When summer hits Helsinki, you don’t have to leave the capital to find a good beach. Grab your towel and your sunscreen and get going.
Think of Helsinki, but forget snow and winter hats.
The Finnish capital shows a completely different side of itself during the long, bright days and white nights of summer. The people become more cheerful and talkative; meet for drinks and dinner at outdoor cafés and restaurant terraces; and enjoy lazy days at the city’s beaches, some of which are just a stone’s throw from the city centre.
The Baltic Sea waters invite inhabitants to cool down with a dip and bask in the sun. Here are some of the places not to be missed by beach-lovers:
Location, location, location
Everyone calls Hietaniemi Beach by its nickname, “Hietsu,” and it’s the ultimate beach to visit for many reasons. With a perfect location, nearly downtown, it’s easily accessible by public transport, on foot or by bicycle.
There’s a bar and terrace, and for sports freaks there’s room to play volleyball and football. This is the place to go to show off the body you’ve been cultivating in the gym all through the winter.
Concerts are also held here. Big-name artists drive the crowds wild, and it’s also common to see local bands filming videos in the area. People may go to Hietsu to enjoy evening picnics – the sky remains light well into the night.
No clothes, no problem
Although the Finns are very open-minded when it comes to entering saunas in the nude, it’s not normal to see topless women on beaches, in contrast to common practice at many tourist destinations in southern Europe.
However, those who like to savour sun and water the way nature intended can visit nudist beaches at Seurasaari or Pihlajasaari. Seurasaari, a few kilometres from the city centre, offers separate areas for men and women. Another part of the park contains historical buildings and forest paths that attract numerous tourists. Pihlajasaari, located a short ferry ride away from Helsinki, is unisex. The beach there is quite rocky, so it’s more suitable for sunbathing than swimming.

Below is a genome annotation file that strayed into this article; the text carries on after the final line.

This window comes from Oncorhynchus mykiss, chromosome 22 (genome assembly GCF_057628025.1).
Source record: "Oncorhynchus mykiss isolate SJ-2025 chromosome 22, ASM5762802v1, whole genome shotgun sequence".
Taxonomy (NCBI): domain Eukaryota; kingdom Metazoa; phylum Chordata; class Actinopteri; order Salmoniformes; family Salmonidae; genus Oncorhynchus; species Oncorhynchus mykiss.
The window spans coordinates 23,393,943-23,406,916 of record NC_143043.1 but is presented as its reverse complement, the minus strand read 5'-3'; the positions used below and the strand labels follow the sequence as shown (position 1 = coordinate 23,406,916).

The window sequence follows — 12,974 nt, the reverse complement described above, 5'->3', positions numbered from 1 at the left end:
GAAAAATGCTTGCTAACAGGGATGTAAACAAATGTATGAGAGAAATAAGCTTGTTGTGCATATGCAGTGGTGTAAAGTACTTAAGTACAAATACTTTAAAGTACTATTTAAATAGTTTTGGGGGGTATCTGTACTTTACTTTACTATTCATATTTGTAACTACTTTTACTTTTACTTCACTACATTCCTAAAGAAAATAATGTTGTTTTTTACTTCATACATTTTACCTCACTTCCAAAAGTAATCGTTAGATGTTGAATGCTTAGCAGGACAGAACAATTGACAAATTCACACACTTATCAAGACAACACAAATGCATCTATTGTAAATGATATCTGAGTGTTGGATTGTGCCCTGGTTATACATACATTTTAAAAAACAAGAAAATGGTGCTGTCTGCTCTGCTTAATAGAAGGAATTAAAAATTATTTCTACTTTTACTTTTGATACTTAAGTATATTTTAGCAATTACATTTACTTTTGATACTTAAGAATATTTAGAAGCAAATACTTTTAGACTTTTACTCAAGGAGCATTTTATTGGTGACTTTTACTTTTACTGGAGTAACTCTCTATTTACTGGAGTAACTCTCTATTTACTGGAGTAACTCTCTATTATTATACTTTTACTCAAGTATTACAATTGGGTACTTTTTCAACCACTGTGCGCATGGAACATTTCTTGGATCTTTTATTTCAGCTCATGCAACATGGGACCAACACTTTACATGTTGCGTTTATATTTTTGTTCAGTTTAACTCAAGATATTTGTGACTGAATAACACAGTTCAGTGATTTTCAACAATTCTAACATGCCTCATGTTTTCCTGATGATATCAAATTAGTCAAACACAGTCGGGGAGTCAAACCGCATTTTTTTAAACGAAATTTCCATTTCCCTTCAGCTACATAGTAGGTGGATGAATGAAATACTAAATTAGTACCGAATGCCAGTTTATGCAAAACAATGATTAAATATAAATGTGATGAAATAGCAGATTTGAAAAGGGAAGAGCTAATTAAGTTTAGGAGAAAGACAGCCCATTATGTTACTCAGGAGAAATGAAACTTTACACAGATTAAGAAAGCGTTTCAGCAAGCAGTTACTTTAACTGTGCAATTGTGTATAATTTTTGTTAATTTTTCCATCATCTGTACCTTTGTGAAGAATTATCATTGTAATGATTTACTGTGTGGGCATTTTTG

For all tastes
Helsinki has a total of 29 official beaches, four of them on the banks of the River Vantaa. Many of them are located close to other leisure activities. For example, on the island fortress of Suomenlinna, you can combine tanning with visits to museums, cafés and the fortress walls. Mustikkamaa, close to Helsinki Zoo, is ideal for energetic families.
Rastila boasts a campground and a public sauna in addition to a beach, while other sites like Kallahti or Laajasalo offer lovely views for those who want to enjoy the beauty of the archipelago. You can enjoy a delicious ice cream on the small but charming beach in Marjaniemi, and Vuosaari offers an open-air gym and cafés where you can contemplate views of the port.
Don’t be blue
Especially if the summer is warm and the water is calm, blue-green algae blooms can form in the water. Many places in the world have a similar situation. These algae are sometimes toxic, so swimming should be avoided if they are present. More info is available in English on the City of Helsinki website. Many beaches have bulletin boards where they post water-quality readings.
By Antonio Díaz